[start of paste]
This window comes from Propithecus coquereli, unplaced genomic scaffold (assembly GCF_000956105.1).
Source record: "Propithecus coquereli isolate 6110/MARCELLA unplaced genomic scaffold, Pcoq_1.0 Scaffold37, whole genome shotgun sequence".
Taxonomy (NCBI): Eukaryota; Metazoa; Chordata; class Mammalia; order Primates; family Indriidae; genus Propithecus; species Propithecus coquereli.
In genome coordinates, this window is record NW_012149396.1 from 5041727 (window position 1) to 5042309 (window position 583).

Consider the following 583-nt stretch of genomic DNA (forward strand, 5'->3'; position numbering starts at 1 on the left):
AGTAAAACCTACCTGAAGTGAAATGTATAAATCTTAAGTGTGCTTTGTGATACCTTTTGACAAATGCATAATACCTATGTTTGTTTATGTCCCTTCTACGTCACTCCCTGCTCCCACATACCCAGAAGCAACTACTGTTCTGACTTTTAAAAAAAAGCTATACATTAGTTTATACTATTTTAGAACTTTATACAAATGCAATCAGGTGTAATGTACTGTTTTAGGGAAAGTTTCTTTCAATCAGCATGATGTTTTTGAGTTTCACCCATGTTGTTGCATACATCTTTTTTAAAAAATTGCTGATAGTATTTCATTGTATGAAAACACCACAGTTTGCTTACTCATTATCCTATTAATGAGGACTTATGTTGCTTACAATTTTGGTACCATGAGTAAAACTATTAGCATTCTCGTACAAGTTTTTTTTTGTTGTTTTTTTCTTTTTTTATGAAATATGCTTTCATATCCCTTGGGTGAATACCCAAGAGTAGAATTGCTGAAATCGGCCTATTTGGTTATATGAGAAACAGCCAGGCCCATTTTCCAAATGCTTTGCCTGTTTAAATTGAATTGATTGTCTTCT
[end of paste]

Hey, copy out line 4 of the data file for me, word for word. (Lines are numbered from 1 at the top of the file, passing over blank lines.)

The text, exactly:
In genome coordinates, this window is record NW_012149396.1 from 5041727 (window position 1) to 5042309 (window position 583).